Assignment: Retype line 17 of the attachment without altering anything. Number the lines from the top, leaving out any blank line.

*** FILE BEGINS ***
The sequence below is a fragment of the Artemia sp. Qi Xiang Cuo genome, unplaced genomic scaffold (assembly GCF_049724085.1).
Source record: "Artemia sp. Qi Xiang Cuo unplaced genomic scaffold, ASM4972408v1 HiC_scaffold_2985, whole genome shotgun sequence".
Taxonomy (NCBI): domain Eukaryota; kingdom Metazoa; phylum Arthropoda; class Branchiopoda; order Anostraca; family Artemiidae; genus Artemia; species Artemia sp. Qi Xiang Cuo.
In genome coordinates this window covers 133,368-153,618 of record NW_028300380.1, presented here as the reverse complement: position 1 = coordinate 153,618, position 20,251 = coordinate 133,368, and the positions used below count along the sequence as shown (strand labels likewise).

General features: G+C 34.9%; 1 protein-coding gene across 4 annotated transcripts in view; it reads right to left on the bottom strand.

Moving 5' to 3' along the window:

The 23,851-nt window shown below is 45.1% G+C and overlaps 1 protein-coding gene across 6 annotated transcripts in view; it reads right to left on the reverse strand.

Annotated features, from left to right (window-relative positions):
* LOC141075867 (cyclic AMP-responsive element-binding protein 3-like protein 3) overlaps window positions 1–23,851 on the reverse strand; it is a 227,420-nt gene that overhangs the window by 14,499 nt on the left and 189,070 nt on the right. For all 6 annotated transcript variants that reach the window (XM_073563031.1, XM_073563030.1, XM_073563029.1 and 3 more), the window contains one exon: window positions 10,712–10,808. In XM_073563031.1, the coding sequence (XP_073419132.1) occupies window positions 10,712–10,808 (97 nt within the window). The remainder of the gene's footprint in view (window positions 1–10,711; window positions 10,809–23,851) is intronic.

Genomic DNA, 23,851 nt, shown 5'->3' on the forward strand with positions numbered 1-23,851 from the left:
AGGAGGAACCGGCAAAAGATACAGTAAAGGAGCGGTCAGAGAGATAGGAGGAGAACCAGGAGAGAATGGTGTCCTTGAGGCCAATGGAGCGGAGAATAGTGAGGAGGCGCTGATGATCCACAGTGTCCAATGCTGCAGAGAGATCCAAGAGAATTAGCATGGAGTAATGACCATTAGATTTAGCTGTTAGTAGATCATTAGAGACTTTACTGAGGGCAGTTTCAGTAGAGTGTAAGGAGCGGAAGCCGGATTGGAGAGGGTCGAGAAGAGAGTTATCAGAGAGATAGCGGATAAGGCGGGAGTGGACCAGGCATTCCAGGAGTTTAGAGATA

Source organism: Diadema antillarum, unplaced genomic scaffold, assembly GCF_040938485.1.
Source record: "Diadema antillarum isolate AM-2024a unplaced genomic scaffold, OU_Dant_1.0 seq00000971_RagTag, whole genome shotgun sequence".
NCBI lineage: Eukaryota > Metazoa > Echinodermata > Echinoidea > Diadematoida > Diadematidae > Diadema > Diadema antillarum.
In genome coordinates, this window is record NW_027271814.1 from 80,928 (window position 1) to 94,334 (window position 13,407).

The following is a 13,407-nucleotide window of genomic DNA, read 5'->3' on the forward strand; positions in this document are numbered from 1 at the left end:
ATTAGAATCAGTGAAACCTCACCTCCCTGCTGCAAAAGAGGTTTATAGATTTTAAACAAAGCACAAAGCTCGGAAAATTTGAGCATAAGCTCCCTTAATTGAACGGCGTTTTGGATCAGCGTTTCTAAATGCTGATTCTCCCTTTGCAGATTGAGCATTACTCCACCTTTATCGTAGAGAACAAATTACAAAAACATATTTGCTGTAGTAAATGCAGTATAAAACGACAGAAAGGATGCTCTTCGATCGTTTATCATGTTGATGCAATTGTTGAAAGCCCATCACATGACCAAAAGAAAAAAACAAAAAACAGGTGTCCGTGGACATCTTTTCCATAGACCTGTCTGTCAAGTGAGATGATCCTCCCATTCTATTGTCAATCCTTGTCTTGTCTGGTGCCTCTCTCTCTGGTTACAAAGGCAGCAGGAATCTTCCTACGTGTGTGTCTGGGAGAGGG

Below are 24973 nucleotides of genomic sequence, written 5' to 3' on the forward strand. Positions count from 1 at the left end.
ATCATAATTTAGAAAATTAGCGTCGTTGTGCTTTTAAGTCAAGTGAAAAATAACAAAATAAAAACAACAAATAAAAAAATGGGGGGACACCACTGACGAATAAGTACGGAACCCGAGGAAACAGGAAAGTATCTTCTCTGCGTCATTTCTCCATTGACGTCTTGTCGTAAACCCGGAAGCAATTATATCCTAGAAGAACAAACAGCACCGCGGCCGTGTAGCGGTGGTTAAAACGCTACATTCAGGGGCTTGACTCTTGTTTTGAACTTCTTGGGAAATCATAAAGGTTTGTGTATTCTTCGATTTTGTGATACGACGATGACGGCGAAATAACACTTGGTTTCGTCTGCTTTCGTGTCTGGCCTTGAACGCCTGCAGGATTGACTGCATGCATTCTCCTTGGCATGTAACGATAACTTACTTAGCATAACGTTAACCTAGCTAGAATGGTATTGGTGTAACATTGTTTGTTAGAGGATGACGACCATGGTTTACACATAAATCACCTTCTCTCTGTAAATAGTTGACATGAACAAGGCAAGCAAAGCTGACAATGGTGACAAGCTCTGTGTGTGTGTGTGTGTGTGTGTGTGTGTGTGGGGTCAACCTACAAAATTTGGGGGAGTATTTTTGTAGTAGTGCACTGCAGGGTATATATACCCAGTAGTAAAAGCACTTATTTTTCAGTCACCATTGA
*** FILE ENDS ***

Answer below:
ATTAGAATCAGTGAAACCTCACCTCCCTGCTGCAAAAGAGGTTTATAGATTTTAAACAAAGCACAAAGCTCGGAAAATTTGAGCATAAGCTCCCTTAATTGAACGGCGTTTTGGATCAGCGTTTCTAAATGCTGATTCTCCCTTTGCAGATTGAGCATTACTCCACCTTTATCGTAGAGAACAAATTACAAAAACATATTTGCTGTAGTAAATGCAGTATAAAACGACAGAAAGGATGCTCTTCGATCGTTTATCATGTTGATGCAATTGTTGAAAGCCCATCACATGACCAAAAGAAAAAAACAAAAAACAGGTGTCCGTGGACATCTTTTCCATAGACCTGTCTGTCAAGTGAGATGATCCTCCCATTCTATTGTCAATCCTTGTCTTGTCTGGTGCCTCTCTCTCTGGTTACAAAGGCAGCAGGAATCTTCCTACGTGTGTGTCTGGGAGAGGG